Diving deeper: In-depth social media guidance

Always use photos, captions and credits

For best results, you should always include a photo, caption and credit with your post. Social media is highly visual and a high quality photo is the easisest way to grab your audiences' attention.

If you don't have a visual to illustrate your post, check out the digital media library, Service Flickr accounts, or Creative Commons on Flickr.

Photo credits should be written as follows:

USFWS photos:

  • Photo: Short description of the photo by Photographer Name/USFWS.
  • Example: Photo: Dark-eyed junco by Katie Goodwin/USFWS.

Partner organization photos that you've been given permission to use:

  • Photo: Short description of the photo by Photographer Name/Organization. Short Flickr URL if applicable
  • Example: Photo: Bobcat by Bureau of Land Management. https://flic.kr/p/BFiEpD

Creative Commons photos:

  • Photo: Short description of the photo courtesy of Photographer Name/Creative Commons. Short Flickr URL
  • Example: Photo: Red-bellied woodpecker courtesy of Jen Goellnitz/Creative Commons. https://flic.kr/p/7MDMH2

Flickr search guide - no account needed

  1. Visit Flickr
  2. Type a keyword in the search box at the top and hit enter, or click search photos
  3. In the upper left, change "any license" to "all creative commons"
  4. Copyrighted photos will be filtered out
  5. Find the photo you'd like to use and open it
  6. Inspect the photo to ensure it high quality and free of watermarks
  7. In the bottom right corner under the date, you'll see Creative Commons symbols - click to learn more about the permissions for the photo you've selected and read these carefully
  8. If the photo meets your needs, look for three buttons in the bottom right of the photo: favorite, share and download
  9. Download the photo, click the share button to copy the short URL and write your photo caption and credit

Creative Commons is a way for content creators to distribute their work for open use under specific guidelines. The least restrictive license is the Attribution license, which allows anyone to use the photo for any reason as long as they provide a photo credit and link back with license details. The most efficient way to do this is to include the Flickr short URL after the photo credit.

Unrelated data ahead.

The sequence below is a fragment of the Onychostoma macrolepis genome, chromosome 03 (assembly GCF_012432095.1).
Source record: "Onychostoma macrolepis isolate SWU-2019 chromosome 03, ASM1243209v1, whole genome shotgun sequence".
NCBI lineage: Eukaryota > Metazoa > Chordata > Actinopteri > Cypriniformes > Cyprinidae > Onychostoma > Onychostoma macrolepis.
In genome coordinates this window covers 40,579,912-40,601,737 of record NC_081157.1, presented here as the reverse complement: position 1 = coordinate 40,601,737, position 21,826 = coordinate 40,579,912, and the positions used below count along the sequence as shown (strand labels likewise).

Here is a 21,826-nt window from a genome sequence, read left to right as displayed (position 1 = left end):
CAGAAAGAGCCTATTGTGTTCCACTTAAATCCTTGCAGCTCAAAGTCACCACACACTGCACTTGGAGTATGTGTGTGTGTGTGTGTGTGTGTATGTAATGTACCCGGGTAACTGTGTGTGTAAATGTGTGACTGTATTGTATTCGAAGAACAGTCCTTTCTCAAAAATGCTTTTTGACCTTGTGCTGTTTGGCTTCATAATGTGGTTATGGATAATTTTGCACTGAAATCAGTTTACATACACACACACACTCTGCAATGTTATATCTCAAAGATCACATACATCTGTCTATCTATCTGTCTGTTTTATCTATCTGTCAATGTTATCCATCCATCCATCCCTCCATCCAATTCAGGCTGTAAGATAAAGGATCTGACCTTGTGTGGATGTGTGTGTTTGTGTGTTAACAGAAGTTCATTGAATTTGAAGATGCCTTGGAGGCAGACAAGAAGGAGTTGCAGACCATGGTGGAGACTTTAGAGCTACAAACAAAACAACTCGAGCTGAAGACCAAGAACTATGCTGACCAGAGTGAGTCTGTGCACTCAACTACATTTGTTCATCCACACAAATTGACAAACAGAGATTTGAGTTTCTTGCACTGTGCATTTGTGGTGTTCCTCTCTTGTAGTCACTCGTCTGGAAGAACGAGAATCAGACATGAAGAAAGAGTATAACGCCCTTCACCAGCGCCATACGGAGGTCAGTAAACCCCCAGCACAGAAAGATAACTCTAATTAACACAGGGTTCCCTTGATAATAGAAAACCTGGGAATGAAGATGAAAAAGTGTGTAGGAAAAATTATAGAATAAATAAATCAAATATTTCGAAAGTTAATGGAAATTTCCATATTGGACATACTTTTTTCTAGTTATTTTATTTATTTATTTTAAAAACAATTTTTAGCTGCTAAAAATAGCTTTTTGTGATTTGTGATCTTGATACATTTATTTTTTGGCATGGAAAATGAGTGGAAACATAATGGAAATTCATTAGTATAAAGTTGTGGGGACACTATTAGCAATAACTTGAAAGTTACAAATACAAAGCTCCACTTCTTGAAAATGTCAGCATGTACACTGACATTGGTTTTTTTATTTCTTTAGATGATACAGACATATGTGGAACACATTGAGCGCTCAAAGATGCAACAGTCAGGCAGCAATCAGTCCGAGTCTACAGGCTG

The best posts are short and sweet

Think about your own social media habits. We often check our feeds on lunch breaks, on our mobile devices while waiting in line, or during any random spare minute. Today's world is fast and on the go, and when it comes to reading a lot of text in a Facebook post, well to quote Sweet Brown, "Ain't nobody got time for that."

The most successful posts are short and sweet, with a link to provide additional information for folks who are interested. If your post is long, Facebook will truncate it, forcing viewers to click "See More" to see the entire thing. While some audiences may be highly invested and take the time to click "See More," the vast majority will not.

Aim to keep posts short and to the point. Aim for two to three short, easy to read sentences. Think about ways to shorten the text without reducing the information. Consider using a digit instead of writing out a number or abbreviating a state. If your post is longer, see if there is any information that can be cut or split into a second post for another time (this is also a great way to stretch content). These are just 2 examples of ways to cut length without cutting content. If you feel you must provide all of the information in one post, consider linking to a website with the appropriate information or posting a comment on your post with more information.

Don't beg! Let your content do the talking